This 150-page paperback surveys a number of important topics that will be of interest to those interested in a career as a psychologist. It is directed at PhD-level careers, and so will be of greatest interest to those who are thinking about graduate school. Chapter topics include, "The Field of Psychology," "The Rewards of Psychologists," "The Psychologist's Education and Training," and "Scientific and Professional Organizations in Psychology."
This free booklet is available as a pdf from the APA. It was written mostly for psychology students who are interested in careers requiring doctoral degrees in psychology (Ph.D. or Psy.D.). It also devotes some space to jobs for those with master's and bachelor's degrees and describes the job outlook in psychology, what psychologists do, and settings in which psychologists work.
Reingold, H. (1994). The Psychologist's Guide to an Academic Career. Washington, D.C.: American Psychological Association.
This book deals is not aimed at undergraduates but may give psychology majors an accurate look at what it means to be a psychologist at an academic institution. The book was described this way at the APA book site:
"Rheingold's advice covers all of the central stages in an academic professional life, from preparation in graduate school to tenured service in an institution. Young professors are instructed in the various facets of becoming effective teachers, and the procedures for academic advancement are outlined for maturing professors. Other topics include writing and publishing articles, formulating research ideas and obtaining grants, and responsibility to uphold the concepts of academic freedom, as well as recruiting more women and minorities into the discipline."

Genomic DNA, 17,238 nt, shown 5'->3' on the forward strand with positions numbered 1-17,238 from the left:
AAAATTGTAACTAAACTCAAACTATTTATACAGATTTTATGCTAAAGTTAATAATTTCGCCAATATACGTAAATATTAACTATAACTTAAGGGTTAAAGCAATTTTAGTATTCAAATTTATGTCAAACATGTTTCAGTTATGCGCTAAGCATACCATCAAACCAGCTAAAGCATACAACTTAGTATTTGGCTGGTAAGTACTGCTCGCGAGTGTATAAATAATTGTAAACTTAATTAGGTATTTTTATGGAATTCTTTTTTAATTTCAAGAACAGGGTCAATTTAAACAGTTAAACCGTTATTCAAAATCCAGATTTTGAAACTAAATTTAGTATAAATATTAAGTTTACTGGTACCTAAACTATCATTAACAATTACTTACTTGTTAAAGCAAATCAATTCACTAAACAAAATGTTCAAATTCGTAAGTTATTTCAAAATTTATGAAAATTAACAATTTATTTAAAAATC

Lock, R. D. (1992). Taking charge of your career direction: Career planning guide, Book 1. Pacific Grove, CA: Brooks/Cole.
This paperback textbook can be used on a self-instructional basis. It went out of print in 2004 but (when I checked) there were a few new copies on Amazon for over $150. Or you can pick up a used copy for $3. Chapters focus on current trends in the world of work, making career choices, clarifying motives, skills, aptitudes, and values. A strength of the book is its use of exercises to help the reader in the self-discovery process.
Landrum, E., Davis, S., & Landrum, T. A. (2000). The Psychology Major: Career Options and Strategies for Success. Upper Saddle River, NJ: Prentice Hall.
This paperback covers a broad range of issues of interest to psychology majors: undergraduate opportunities that can make students good candidates for a job and graduate school, entry-level career options, opportunities gained by attending graduate school in psychology, and how to apply to graduate programs. The authors also offer tips on doing well in psychology courses, writing psychology papers (APA style), and ethical issues for psychology majors.
Bolles, R.N. (Various Years). What Color Is Your Parachute? A Practical Manual for Job-Hunters and Career-Changers. Berkeley, CA: Ten Speed Press.
This job-hunting manual is re-issued annually in a new edition. The advice (even from early editions) is timeless. It gives step-by-step instructions for finding a job by teaching you how to pinpoint the skills you enjoy using. In addition, it helps you decide where you want to work and learn which person in an organization has the power to hire you. It also includes specific suggestions for improving your chances of finding a job, as well as useful appendices.
APA-style reference for this page:
Lloyd, M. A., & Dewey, R. A. (2016, November 20). Books on Careers for Psychology Majors. Retrieved from: http://www.psywww.com/careers/job-books.html.